Giving up on parent outreach because one or two parents are overly critical is like giving up on a lesson because one or two students are being disrespectful. You’ve got to keep your focus on the people who are appreciative of what you’re doing. Train yourself to notice and celebrate the kids and parents who are cooperative. Keep those thank-you notes and compliments running through your mind when you get discouraged. Remind yourself, I am making a difference. My efforts are important, and they are appreciated by many people whether they express that to me on a daily basis or not.
If you don’t make a conscious effort to focus on the positive interactions and accomplishments, you will become discouraged and bitter. And that is going to show through in your tone and body language when you’re talking with that parent.
Have you ever tried to approach someone with a perfectly innocent question and before you can even get your thought out, you see they’re giving you a crazy attitude? Arms crossed, defensive posture, raised eyebrows … and you can just tell from the tone of their voice that they are already mentally and emotionally shut down, completely unreceptive to whatever you’re going to say?
You can easily become that person after a string of negative interactions with a parent. We lie awake at night replaying the conversations over and over in our head and rehearsing all these things we wish we’d said and we’re determined to say next time. We tell the story about the conflict to all our friends, family members, and colleagues. We dwell on the negative interactions so much that all our future interactions with that parent are colored by it.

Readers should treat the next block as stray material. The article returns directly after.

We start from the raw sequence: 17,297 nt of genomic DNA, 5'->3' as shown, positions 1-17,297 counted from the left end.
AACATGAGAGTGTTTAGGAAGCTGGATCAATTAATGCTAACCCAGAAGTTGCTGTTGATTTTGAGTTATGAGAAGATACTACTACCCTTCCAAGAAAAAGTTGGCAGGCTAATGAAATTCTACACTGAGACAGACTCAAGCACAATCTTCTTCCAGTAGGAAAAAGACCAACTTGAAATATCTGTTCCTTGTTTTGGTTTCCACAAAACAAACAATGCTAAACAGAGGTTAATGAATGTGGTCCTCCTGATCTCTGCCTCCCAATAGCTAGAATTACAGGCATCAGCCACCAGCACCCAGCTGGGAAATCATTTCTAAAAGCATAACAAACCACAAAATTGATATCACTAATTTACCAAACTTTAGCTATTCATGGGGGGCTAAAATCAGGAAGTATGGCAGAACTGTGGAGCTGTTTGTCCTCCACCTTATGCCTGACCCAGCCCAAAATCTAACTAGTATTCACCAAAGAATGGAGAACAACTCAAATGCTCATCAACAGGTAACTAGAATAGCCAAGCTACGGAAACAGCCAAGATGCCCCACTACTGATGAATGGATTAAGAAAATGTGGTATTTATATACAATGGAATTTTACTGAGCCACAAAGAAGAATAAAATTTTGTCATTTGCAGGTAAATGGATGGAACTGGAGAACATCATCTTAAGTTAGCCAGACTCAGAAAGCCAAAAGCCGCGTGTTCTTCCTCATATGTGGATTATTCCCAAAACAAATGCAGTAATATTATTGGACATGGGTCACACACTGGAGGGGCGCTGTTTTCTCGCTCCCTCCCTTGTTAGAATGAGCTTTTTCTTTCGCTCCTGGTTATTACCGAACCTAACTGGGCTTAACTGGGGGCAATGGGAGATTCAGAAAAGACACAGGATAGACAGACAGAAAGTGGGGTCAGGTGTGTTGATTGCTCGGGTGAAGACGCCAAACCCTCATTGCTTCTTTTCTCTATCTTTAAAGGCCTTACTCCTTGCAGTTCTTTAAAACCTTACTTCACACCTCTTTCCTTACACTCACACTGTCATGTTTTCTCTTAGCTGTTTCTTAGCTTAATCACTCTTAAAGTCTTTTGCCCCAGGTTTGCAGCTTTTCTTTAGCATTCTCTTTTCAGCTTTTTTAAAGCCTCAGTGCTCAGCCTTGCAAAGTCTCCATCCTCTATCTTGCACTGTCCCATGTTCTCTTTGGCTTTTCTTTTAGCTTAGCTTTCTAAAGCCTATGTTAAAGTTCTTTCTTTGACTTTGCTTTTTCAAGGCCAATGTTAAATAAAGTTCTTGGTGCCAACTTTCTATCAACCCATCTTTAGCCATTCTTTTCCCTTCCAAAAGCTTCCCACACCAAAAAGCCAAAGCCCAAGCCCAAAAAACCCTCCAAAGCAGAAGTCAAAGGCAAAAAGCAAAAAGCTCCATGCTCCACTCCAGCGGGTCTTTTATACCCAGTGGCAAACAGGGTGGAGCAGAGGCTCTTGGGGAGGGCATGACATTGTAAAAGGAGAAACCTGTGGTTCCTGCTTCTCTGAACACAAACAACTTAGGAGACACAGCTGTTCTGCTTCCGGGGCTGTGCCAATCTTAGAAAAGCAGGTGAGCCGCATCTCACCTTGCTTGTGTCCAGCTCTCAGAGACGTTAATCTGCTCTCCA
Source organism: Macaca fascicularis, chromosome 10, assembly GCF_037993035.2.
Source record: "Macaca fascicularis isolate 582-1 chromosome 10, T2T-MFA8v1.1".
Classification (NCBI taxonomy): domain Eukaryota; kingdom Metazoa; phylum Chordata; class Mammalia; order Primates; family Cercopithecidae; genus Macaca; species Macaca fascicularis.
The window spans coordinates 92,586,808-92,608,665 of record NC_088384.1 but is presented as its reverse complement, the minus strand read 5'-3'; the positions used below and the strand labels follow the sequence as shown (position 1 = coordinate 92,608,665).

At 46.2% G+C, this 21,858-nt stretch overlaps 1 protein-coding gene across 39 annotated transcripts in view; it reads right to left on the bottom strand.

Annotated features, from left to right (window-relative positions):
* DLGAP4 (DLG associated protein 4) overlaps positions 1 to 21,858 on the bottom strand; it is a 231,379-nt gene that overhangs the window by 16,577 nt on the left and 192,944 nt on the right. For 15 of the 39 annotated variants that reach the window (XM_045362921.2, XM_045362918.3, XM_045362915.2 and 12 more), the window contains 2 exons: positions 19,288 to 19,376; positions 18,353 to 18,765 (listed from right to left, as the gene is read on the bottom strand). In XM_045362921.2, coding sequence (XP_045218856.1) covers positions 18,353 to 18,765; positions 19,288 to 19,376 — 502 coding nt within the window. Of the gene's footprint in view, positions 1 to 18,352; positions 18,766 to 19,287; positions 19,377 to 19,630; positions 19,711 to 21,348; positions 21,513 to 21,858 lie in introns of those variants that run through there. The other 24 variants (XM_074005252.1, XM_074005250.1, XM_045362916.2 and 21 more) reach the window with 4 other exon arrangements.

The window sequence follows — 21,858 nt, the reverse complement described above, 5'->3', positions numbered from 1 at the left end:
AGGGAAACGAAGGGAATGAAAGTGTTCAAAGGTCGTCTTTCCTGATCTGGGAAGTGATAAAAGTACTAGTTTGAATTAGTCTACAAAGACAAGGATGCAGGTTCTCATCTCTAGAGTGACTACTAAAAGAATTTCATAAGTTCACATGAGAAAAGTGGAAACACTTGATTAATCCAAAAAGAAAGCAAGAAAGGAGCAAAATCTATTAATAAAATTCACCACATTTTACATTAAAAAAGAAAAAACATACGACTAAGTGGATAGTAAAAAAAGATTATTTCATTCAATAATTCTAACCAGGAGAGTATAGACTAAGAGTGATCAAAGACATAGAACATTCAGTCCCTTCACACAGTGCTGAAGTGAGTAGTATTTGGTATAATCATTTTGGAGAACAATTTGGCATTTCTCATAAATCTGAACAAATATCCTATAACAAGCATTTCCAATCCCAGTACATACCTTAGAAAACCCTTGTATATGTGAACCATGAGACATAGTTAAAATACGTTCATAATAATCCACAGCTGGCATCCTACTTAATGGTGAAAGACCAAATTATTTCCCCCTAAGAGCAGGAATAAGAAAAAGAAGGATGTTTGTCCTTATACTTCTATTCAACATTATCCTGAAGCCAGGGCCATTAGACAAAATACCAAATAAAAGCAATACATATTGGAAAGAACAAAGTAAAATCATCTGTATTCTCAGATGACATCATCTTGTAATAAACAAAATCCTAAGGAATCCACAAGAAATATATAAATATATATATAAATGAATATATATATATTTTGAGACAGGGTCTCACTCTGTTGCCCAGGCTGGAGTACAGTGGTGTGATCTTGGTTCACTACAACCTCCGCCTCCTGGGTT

It’s almost impossible to be receptive or even neutral to the parent after constantly thinking and talking about all the ways she or he has made your life miserable. You can never rebuild the relationship as long as you’re harboring a negative, defensive attitude, and the parent is only going to find MORE fault with what you do.
I’m speaking from experience here. Don’t let that root of bitterness form in your mind, my friend, because you’re the one who’s going to suffer. It’s your motivation level that’s going to crash. Don’t do that to yourself.
Tell yourself, I am not going to mentally replay that conversation over and over in my head. It’s in the past and I’m moving forward. I am choosing to start each day fresh.
Use that train of thought as a motivator so you have the energy to keep reaching out to your most challenging parents. You don’t give up on your students, and you can’t give up on their parents, either. You are the professional, you are capable of taking the high road even when they don’t, and even though it’s hard in the moment, you will feel so much better afterward when you don’t allow yourself to be dragged down by reacting to someone else’s issues.
You always want to look back at the end of the school year and know that you truly gave your all, and feel confident that any rifts in the relationship did not stem from a lack of effort on your part. Keep doing everything in your power to make all your students’ parents feel like an integral part of their kids’ learning process.
Stop replaying the negative interactions and stay focused on the parents who are appreciative. Recognize that conflicts with parents are very normal, and it’s okay if a parent doesn’t like you. Make it your goal to earn the RESPECT of all your students’ parents, and you do that by acting respectfully and with dignity. Take care of yourself. Don’t sacrifice your health and sanity over a parent you will probably never have to deal with again once summer comes. Be kind to unkind people — they need it the most.Life becomes easier when you learn to accept an apology you never got.--Robert Brault Click To Tweet
Please feel free to leave your thoughts and experiences in the comments. I’d love to hear from you!